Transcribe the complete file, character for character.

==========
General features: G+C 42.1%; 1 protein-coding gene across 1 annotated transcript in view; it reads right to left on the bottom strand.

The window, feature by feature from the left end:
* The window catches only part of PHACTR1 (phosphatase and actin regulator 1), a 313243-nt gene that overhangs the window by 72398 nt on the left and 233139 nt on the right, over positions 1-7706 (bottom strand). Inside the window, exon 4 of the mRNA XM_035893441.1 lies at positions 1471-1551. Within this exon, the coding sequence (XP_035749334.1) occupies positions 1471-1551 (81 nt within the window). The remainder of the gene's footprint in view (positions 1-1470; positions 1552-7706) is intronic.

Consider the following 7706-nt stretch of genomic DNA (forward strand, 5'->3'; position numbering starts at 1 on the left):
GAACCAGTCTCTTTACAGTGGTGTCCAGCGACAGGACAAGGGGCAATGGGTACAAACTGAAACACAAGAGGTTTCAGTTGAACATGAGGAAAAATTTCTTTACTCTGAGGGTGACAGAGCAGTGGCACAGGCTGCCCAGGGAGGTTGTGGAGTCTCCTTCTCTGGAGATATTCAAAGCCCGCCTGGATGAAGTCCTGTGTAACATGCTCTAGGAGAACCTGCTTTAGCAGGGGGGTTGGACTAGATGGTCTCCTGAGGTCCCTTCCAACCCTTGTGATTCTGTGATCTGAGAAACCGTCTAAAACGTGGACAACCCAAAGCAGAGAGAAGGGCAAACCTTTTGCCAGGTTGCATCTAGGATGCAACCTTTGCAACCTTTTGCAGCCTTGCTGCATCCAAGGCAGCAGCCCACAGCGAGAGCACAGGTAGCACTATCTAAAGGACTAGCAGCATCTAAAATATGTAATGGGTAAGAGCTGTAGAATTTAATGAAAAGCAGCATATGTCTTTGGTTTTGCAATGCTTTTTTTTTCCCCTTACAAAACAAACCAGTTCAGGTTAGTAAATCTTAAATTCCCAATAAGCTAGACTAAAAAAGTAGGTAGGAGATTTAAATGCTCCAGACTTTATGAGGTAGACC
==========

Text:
General features: G+C 42.1%; 1 protein-coding gene across 1 annotated transcript in view; it reads right to left on the bottom strand.

The window, feature by feature from the left end:
* The window catches only part of PHACTR1 (phosphatase and actin regulator 1), a 313243-nt gene that overhangs the window by 72398 nt on the left and 233139 nt on the right, over positions 1-7706 (bottom strand). Inside the window, exon 4 of the mRNA XM_035893441.1 lies at positions 1471-1551. Within this exon, the coding sequence (XP_035749334.1) occupies positions 1471-1551 (81 nt within the window). The remainder of the gene's footprint in view (positions 1-1470; positions 1552-7706) is intronic.

Consider the following 7706-nt stretch of genomic DNA (forward strand, 5'->3'; position numbering starts at 1 on the left):
GAACCAGTCTCTTTACAGTGGTGTCCAGCGACAGGACAAGGGGCAATGGGTACAAACTGAAACACAAGAGGTTTCAGTTGAACATGAGGAAAAATTTCTTTACTCTGAGGGTGACAGAGCAGTGGCACAGGCTGCCCAGGGAGGTTGTGGAGTCTCCTTCTCTGGAGATATTCAAAGCCCGCCTGGATGAAGTCCTGTGTAACATGCTCTAGGAGAACCTGCTTTAGCAGGGGGGTTGGACTAGATGGTCTCCTGAGGTCCCTTCCAACCCTTGTGATTCTGTGATCTGAGAAACCGTCTAAAACGTGGACAACCCAAAGCAGAGAGAAGGGCAAACCTTTTGCCAGGTTGCATCTAGGATGCAACCTTTGCAACCTTTTGCAGCCTTGCTGCATCCAAGGCAGCAGCCCACAGCGAGAGCACAGGTAGCACTATCTAAAGGACTAGCAGCATCTAAAATATGTAATGGGTAAGAGCTGTAGAATTTAATGAAAAGCAGCATATGTCTTTGGTTTTGCAATGCTTTTTTTTTCCCCTTACAAAACAAACCAGTTCAGGTTAGTAAATCTTAAATTCCCAATAAGCTAGACTAAAAAAGTAGGTAGGAGATTTAAATGCTCCAGACTTTATGAGGTAGACC